Sydney’s Inner West food scene
Admiring the Opera House – easy peasy. Checking out the beach babes at Bondi – a cinch. Getting underneath the skin of Sydney and discovering the local providore hot spots – well that’s a bit trickier.
Us travellers are demanding more from our holidays. A bucket list of “touristy to dos” simply doesn’t cut it anymore. We want more – we want the real deal; the local’s fave spot for gelato, the vibrant inner-city villages and the quirky stores with authentic produce from the neighbourhood.Even as a local in your own city there are hidden pockets of food and culture just screaming to be discovered. So on one fine Saturday morning I set off to play tourist and with the help of Ultimately Sydney tours I uncover the city’s Inner West food scene.First stop – coffee. As any good Sydneysider would attest only locals know where to sniff out a decent coffee. And our shot of the hard stuff comes from The Coffee Roaster – an expert joint in Alexandria that make caffeine their business roasting and grinding fair trade beans. This place services many local cafes so you know you’re onto a good thing.
With energy levels boosted we hit our first foodie spot and it’s an unusual one – a humongous butchers housed in a giant chiller that requires a thermal jacket to enter. For the BBQ-king or queen in your house this factory outlet of stellar Aussie meats and unusual cuts will be a meat-filled dream and more. We sample a variety of gourmet sausages and chutneys and I note down the address to return for throwing the mother of all beach barbies.
With bags bulging with meaty goodness we climb back on our minibus and tour guide Rohan drives us across town to Rozelle. Rohan, a local and die-hard foodie, expertly guides us through the districts as we speed along pointing out top local spots and unusual facts. (It’s worth noting that the bus has plenty of space for any purchases including a cooler box.)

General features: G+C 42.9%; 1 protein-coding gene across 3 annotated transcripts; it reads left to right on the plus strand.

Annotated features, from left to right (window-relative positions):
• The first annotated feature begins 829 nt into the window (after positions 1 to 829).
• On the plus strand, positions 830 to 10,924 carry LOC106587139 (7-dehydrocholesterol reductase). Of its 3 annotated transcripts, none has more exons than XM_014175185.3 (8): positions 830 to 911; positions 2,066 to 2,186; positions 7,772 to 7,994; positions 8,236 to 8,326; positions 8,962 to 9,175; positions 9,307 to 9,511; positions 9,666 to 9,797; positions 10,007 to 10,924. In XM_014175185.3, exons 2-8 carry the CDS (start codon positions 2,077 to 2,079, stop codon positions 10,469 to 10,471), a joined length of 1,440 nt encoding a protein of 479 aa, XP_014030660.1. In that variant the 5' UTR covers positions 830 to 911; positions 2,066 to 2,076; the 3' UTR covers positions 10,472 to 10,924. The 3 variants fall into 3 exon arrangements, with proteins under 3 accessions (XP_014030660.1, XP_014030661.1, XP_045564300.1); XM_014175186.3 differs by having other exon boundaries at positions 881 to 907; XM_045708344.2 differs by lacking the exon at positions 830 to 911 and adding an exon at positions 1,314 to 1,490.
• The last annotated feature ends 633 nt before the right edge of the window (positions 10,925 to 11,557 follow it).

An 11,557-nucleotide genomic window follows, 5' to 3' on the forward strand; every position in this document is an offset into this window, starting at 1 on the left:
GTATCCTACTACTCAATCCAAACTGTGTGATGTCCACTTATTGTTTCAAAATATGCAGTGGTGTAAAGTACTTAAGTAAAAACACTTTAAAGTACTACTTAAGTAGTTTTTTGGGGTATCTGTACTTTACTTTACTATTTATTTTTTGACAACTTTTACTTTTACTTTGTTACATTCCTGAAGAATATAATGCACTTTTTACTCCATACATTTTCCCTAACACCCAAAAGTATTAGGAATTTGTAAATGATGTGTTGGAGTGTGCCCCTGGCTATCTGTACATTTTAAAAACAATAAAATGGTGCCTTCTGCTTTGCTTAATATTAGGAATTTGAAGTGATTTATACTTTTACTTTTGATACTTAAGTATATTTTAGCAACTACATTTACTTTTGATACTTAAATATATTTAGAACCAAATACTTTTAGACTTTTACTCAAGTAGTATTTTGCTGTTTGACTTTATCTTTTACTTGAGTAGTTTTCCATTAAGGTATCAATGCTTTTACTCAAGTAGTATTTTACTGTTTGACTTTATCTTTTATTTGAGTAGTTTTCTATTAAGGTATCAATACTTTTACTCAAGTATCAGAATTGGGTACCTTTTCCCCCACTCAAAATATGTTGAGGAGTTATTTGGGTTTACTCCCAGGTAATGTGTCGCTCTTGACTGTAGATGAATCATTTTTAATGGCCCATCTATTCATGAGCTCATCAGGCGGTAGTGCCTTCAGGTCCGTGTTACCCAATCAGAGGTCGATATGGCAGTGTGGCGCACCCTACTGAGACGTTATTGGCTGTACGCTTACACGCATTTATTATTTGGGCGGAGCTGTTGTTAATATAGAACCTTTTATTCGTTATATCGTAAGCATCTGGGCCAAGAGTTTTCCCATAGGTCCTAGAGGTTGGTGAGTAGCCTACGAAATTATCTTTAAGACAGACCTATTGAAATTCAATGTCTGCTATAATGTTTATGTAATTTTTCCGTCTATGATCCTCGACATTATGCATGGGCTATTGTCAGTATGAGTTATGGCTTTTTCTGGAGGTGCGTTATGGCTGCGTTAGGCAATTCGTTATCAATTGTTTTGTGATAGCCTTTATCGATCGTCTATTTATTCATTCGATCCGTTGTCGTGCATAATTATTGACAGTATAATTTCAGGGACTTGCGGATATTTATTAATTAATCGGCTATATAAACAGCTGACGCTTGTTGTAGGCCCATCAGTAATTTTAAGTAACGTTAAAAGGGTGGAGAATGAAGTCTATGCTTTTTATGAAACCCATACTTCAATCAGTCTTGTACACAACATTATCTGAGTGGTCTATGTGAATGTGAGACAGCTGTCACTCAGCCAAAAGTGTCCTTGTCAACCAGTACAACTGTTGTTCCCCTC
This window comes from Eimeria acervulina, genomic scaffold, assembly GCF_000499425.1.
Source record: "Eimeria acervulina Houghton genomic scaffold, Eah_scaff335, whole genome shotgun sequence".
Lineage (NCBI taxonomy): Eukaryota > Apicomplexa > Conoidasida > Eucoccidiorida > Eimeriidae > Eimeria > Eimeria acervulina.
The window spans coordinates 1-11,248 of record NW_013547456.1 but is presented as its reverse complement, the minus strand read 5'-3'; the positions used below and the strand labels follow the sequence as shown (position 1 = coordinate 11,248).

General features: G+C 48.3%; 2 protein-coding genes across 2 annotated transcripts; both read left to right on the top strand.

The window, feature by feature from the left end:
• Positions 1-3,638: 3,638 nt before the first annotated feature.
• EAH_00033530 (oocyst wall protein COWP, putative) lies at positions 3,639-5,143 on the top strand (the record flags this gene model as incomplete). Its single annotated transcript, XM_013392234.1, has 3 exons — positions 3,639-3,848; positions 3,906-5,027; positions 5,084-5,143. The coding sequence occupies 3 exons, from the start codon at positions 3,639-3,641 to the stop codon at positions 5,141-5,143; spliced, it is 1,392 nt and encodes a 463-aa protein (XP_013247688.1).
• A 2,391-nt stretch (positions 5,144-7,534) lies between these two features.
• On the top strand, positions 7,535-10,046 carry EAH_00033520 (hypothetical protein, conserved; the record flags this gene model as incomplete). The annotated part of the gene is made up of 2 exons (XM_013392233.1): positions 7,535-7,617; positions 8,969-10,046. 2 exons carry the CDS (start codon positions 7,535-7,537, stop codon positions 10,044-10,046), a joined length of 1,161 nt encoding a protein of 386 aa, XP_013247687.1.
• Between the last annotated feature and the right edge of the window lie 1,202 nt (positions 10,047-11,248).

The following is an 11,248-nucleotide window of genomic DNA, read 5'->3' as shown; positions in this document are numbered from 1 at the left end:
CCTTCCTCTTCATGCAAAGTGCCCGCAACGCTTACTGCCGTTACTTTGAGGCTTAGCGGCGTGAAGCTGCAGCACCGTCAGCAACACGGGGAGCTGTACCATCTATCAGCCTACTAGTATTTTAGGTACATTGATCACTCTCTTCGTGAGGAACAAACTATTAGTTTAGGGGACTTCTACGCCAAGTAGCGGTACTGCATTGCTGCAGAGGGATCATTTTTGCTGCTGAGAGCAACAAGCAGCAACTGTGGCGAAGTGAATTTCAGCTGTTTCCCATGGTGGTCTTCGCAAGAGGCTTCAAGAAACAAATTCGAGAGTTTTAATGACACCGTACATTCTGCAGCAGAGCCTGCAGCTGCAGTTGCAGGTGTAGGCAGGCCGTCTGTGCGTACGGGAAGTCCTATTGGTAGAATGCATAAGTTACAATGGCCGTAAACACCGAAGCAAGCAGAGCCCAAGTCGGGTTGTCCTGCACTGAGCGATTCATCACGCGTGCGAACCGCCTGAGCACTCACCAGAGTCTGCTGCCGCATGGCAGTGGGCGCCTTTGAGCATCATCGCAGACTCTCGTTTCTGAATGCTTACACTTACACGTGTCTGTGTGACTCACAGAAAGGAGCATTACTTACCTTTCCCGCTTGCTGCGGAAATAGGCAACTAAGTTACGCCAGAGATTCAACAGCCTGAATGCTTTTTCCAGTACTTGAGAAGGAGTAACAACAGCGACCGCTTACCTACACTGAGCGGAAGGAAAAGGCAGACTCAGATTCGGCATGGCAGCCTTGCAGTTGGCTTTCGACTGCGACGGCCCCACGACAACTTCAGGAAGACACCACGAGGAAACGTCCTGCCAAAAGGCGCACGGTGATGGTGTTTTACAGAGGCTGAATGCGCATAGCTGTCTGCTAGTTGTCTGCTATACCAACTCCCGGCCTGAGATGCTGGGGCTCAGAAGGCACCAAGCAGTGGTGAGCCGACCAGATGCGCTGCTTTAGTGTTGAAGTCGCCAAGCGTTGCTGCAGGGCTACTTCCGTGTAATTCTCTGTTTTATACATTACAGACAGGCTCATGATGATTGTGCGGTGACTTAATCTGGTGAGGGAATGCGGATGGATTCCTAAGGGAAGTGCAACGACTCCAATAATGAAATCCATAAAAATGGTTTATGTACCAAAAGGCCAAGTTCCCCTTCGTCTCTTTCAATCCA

Next stop – Herbies – a local mecca for cooks and a treasure trove for fiends of herbs and spices. From fragrant Moroccan Tagine spices to sweet cinnamon-nutmeg combos this cosy shop has experts on hand for all your culinary questions.
With appetites at the ready we make tracks to Sydney’s Italian ancestral and cultural hub – Haberfield – for colourful characters and European treats. (Read: this isn’t the Sydney that you’ll find at Circular Quay.)
We enter Raineri’s, a delicatessen institution run by a vibrant family where Mama still serves behind the counter and her son is out the back whipping up a bowl of creamy, cheesy pasta for the passing customer. You don’t need to speak Italiano to order here but it might help you negotiate the hoards of locals picking up their daily loaves and slabs of Reggiano.
We sample plates of antipasti, rich pasta sauces, extra virgin olive oils and the most incredible Asiago black label cheese.
Carb-laiden there’s only one thing to round off this food coma and that’s chocolate. But not just any chocolate, chocolate at Haberfield’s Rino Saffioli – another independent family-run Italian store. Here the masters of confectionary take us behind the scenes, Willy Wonka style, to watch the mixing and swirling of chocolate perfection. After a brief history of the heralded cocoa bean we get to sample Rino’s wares and it’s pretty darn good.
A day of eating finishes with wine. Wine-not indeed. We make our final stop at an independent liquor store in Annandale for a smorgsboard of boutique tastings.With full, merry bellies we roll back into the city with a deeper appreciation for Sydney, it’s cosmopolitan inhabitants and the rich food scene.